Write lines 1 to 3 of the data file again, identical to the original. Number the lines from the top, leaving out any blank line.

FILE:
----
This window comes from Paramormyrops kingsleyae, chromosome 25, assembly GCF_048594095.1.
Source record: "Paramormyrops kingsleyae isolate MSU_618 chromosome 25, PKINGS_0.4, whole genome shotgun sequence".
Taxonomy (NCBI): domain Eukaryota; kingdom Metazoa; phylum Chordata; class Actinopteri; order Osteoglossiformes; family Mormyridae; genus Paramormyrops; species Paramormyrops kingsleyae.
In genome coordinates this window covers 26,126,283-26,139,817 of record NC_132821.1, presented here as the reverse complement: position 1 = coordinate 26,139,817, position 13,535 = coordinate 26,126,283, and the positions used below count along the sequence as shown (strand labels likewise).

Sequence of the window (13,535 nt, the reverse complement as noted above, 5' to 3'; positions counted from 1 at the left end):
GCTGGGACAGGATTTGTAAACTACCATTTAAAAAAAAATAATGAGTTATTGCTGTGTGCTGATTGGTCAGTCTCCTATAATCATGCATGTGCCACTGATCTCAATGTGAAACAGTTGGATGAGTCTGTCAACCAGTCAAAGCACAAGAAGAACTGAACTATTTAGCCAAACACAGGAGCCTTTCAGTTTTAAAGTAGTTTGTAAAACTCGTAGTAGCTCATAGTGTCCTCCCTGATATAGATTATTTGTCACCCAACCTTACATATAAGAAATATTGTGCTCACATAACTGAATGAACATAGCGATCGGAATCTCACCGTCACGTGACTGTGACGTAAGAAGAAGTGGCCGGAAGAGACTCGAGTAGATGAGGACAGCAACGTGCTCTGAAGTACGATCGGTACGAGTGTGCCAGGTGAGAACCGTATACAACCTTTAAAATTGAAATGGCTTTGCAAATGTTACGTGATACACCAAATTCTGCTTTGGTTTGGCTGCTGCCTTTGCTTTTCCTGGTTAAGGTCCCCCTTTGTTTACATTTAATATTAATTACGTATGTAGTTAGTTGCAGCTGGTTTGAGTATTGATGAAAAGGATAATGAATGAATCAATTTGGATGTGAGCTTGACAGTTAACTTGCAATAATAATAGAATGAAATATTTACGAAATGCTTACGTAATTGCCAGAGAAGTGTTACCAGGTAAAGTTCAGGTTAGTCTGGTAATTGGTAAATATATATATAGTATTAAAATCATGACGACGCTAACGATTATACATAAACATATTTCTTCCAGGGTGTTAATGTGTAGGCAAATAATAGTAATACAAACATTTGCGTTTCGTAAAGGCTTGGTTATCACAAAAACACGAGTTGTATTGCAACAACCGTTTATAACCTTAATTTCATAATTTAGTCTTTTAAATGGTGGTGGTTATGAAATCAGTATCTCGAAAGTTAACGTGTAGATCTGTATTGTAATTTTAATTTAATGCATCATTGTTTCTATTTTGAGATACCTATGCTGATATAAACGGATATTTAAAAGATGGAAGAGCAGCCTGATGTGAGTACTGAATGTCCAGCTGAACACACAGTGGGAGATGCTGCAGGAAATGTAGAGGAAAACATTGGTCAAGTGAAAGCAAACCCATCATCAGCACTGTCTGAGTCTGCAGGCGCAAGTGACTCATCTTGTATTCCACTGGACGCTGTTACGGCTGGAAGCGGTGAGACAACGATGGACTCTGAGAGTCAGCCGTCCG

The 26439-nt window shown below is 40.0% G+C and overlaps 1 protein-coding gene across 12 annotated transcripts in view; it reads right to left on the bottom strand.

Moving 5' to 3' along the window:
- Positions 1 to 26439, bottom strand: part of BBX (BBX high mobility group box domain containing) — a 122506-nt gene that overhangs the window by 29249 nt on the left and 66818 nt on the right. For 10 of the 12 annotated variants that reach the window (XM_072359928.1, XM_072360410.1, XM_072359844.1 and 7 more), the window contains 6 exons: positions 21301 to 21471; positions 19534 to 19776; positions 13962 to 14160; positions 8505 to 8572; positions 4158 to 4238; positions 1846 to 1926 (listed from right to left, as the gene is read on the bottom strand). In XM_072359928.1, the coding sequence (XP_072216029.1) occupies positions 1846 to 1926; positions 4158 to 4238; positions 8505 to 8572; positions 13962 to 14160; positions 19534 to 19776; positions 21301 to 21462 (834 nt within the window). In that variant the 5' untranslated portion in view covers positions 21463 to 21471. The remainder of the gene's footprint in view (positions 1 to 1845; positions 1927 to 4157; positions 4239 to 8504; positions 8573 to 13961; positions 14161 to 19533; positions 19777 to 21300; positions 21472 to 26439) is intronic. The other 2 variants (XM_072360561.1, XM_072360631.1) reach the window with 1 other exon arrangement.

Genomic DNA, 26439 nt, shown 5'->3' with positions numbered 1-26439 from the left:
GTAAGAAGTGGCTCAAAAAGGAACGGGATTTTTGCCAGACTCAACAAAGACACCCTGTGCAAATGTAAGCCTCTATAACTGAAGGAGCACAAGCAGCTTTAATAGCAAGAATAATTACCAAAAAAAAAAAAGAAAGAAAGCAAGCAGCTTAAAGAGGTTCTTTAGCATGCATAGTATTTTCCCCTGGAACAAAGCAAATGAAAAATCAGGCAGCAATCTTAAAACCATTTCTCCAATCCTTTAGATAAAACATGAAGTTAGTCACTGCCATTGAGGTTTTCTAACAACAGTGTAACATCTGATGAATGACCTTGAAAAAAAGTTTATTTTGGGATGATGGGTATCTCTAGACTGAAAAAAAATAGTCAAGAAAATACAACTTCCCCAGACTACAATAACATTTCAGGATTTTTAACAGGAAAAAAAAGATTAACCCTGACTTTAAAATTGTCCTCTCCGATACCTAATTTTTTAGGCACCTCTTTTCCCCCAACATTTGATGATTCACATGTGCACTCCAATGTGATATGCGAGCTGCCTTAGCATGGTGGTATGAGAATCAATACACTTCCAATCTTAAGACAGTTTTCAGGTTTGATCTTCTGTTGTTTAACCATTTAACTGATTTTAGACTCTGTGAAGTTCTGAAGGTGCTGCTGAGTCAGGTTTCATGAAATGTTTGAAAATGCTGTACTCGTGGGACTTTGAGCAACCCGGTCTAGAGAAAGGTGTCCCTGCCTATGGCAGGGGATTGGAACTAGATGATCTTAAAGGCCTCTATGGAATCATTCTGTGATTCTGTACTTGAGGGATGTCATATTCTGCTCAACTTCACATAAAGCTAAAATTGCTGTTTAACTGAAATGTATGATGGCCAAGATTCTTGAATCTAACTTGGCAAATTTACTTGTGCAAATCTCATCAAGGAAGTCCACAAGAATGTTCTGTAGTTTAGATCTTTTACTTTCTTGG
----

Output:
This window comes from Paramormyrops kingsleyae, chromosome 25, assembly GCF_048594095.1.
Source record: "Paramormyrops kingsleyae isolate MSU_618 chromosome 25, PKINGS_0.4, whole genome shotgun sequence".
Taxonomy (NCBI): domain Eukaryota; kingdom Metazoa; phylum Chordata; class Actinopteri; order Osteoglossiformes; family Mormyridae; genus Paramormyrops; species Paramormyrops kingsleyae.